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As the national marriage rate continues to decline, a look at some young people’s decisions to tie the knot despite criticisms




A couples shows their wedding rings during their ceremony.
A couples shows their wedding rings during their ceremony.
File photo by JAY DIRECTO/AFP/Getty Images

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In 2015, about one in ten marriages in the United States had both bride and groom under age 25, according to data from the National Center for Marriage and Family Research at Bowling Green State University.

Though a 3 percent decline from 2008, it means young couples still make up a decent portion of U.S. marriages. A number of studies have questioned the wisdom of getting married young, and anecdotally at least, young brides say they’ve often felt judged for their decisions.

Stephanie Coontz, the director of research and public education at University of Texas, Austin’s Council on Contemporary Families, says that while this outside concern is not completely unfounded, it’s unfair to use a couple’s age to pass judgment on a marriage’s capacity for success.

Stephanie: On average, people who marry later are less likely to divorce – but those averages disguise lots of variations and I think it’s a real shame when people start making these judgments. And I think that it’s partly because we women are under so much pressure. If you marry early, it might raise your chance of divorce, but if you marry later, you might not be able to have a baby. So we’re always feeling guilty and I think defensive about the choices we make.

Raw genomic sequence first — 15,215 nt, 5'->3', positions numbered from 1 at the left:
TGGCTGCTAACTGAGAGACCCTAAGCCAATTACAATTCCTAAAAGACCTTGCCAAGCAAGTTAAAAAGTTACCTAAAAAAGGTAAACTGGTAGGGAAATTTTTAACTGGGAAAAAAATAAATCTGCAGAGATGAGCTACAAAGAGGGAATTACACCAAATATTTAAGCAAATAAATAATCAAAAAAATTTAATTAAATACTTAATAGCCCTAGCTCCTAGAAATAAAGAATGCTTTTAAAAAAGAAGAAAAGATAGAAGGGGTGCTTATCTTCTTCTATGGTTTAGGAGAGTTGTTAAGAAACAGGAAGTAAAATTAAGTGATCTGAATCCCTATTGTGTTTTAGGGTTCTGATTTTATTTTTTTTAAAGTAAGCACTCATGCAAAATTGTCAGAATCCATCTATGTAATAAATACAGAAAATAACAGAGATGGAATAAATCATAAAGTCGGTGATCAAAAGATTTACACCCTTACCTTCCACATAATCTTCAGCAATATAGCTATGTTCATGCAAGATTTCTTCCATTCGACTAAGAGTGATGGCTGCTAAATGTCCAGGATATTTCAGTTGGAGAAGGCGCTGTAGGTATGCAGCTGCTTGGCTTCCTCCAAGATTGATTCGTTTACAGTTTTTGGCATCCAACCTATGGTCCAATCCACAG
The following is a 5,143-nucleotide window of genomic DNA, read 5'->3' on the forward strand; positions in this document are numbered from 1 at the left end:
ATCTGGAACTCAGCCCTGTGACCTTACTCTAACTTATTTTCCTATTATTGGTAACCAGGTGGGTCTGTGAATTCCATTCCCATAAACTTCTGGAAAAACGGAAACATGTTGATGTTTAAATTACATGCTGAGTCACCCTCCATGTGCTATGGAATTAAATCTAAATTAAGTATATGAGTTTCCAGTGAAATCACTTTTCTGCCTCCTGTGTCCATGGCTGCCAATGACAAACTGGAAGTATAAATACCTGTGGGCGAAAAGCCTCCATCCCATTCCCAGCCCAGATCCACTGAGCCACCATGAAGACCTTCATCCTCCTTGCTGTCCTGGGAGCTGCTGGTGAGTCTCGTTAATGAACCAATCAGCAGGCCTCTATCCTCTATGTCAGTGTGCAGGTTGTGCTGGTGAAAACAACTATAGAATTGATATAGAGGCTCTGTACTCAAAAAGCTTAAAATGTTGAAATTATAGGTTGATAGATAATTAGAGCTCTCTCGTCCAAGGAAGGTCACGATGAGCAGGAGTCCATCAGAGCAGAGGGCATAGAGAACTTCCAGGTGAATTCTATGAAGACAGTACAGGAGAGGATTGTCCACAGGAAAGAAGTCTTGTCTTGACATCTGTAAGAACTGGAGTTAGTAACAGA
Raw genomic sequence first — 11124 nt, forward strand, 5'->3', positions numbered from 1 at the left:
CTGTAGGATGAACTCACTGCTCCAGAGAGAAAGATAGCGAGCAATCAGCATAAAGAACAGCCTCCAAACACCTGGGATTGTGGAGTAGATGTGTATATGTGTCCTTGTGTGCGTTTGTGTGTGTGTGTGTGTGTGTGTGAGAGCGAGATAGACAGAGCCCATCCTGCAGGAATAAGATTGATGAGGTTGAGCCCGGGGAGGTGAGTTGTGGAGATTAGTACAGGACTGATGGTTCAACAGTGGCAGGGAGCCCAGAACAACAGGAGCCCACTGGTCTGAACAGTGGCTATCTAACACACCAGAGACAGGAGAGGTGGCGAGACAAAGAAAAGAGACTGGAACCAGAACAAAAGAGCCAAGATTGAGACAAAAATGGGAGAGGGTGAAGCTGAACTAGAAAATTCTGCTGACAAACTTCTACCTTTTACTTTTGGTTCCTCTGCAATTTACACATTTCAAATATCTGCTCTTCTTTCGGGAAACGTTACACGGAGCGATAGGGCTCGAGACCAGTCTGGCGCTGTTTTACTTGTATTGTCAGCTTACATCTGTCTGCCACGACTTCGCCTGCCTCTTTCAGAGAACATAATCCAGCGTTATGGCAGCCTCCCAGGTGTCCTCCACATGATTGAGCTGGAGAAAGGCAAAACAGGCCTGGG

One caller, Iswaria in Pasadena, got married 10 years ago, when she and her husband were 25 and 26. She recalls how hard it was to stay home with her young kids while her friends posted about traveling or going out to bars on Facebook, which was just taking off in popularity.

Iswaria: We were really struggling just to make ends meet, and there was really no one in our peer group who was in the same position. Fast forward 10 years later, a lot of our friends now have young children and we’re kind of enjoying life with an eight-year-old and a nine-year-old. It did take us 10 years to buy a house and 10 years to kind of settle down in our careers, but we did it together and at the end of the day, that has made us as a family a lot stronger.

Jolene in Long Beach is celebrating her 11-year anniversary with her husband, who she married when she was 21 and he was 22. Right after they got married, they went into the Peace Corps together, which her husband said he wouldn’t have done without her. More than a decade later, Jolene says their marriage is still a strength in reaching their goals.

Jolene: We are both now in Ph.D. programs... and are raising kids while doing that and also having careers on the side. The support that we’ve found in the relationship I think is something that really allowed us to go as far as we have in pursuing these different paths.

Guests:

Wendy Manning, director of the Center for Family and Demographic Research and co-director of the National Center for Marriage and Family Research at Bowling Green State University in Ohio; she is also a sociology professor at Bowling Green

Stephanie Coontz, director of research and public education at the Council on Contemporary Families, a research non-profit at the University of Texas, Austin, that focuses on matters related to American families; she also teaches history and family studies at The Evergreen State College in Olympia, Wash.